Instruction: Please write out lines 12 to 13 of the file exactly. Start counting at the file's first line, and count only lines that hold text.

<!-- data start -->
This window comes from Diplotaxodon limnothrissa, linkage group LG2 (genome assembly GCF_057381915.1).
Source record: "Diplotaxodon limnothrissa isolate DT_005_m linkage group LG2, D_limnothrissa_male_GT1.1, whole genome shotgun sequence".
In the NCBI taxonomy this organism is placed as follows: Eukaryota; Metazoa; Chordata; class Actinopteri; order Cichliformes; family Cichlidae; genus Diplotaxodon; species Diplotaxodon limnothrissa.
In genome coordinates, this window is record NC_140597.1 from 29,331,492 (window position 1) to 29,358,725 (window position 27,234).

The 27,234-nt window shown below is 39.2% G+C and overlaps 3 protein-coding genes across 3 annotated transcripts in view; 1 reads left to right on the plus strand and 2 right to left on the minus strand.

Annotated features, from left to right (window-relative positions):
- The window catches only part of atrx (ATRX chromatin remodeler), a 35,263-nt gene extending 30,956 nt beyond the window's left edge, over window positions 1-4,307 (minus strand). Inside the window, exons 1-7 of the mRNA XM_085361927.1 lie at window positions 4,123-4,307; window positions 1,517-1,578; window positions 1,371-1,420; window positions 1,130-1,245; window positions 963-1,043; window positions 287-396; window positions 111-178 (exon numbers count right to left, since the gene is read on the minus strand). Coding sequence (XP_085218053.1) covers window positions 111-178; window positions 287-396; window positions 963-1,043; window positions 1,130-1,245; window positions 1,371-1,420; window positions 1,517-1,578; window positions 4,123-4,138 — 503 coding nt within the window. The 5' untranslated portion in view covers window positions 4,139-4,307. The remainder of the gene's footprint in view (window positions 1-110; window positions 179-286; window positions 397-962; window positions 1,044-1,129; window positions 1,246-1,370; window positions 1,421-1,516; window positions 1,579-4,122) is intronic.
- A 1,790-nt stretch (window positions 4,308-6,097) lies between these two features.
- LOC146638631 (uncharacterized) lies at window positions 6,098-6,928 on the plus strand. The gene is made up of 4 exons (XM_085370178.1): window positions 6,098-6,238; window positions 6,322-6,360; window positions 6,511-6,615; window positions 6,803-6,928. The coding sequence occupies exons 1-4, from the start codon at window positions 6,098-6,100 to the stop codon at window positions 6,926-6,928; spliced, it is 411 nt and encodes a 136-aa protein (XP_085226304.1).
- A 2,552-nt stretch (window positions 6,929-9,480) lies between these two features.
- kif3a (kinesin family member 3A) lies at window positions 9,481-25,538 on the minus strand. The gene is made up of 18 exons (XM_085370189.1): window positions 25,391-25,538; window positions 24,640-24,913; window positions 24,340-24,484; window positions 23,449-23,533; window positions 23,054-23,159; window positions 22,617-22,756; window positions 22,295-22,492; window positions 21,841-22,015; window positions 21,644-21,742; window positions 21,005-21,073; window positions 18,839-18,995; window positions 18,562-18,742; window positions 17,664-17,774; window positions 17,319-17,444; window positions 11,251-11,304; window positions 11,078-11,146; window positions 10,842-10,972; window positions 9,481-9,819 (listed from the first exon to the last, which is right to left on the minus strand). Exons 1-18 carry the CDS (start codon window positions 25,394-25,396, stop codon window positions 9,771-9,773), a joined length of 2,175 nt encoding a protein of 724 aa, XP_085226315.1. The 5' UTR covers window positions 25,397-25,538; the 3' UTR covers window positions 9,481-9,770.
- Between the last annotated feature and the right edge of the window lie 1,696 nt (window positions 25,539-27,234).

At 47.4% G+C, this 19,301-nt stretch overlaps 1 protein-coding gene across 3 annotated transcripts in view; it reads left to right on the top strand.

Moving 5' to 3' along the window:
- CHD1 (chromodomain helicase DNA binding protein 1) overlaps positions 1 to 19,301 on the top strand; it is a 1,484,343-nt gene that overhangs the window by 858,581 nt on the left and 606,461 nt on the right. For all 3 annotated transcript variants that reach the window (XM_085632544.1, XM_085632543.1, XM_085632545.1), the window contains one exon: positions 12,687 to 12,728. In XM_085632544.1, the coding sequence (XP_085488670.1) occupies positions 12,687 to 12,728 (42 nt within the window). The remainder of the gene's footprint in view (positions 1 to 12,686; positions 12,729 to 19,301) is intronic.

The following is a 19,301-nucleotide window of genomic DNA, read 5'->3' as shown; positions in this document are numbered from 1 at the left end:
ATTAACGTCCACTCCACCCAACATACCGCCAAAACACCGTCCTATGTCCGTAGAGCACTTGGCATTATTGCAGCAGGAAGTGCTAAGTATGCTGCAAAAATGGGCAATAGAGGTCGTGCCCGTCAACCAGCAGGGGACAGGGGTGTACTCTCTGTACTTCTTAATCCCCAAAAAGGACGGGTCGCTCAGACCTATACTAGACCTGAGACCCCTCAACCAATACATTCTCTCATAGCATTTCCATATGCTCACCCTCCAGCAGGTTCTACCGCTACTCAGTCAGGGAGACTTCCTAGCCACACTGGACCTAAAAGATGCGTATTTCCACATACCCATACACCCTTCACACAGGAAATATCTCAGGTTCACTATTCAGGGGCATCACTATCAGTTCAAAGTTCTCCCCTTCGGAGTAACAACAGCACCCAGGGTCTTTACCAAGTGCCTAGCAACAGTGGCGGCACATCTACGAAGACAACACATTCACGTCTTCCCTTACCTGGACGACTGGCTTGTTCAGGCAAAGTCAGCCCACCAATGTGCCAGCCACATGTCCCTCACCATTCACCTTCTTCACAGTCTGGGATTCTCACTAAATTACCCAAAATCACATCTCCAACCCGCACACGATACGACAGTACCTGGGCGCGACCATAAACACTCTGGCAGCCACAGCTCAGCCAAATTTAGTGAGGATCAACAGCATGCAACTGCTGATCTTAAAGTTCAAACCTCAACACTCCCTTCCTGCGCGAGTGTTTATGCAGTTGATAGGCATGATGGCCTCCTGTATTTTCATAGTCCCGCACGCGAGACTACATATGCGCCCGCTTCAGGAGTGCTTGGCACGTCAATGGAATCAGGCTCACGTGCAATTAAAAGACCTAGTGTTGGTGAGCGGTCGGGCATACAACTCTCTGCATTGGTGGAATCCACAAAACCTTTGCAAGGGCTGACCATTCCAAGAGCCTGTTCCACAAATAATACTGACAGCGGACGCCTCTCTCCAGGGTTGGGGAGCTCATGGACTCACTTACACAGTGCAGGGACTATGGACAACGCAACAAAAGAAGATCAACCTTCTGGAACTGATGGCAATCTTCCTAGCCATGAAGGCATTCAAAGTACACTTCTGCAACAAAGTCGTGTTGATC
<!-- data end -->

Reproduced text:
- Between the last annotated feature and the right edge of the window lie 1,696 nt (window positions 25,539-27,234).

At 47.4% G+C, this 19,301-nt stretch overlaps 1 protein-coding gene across 3 annotated transcripts in view; it reads left to right on the top strand.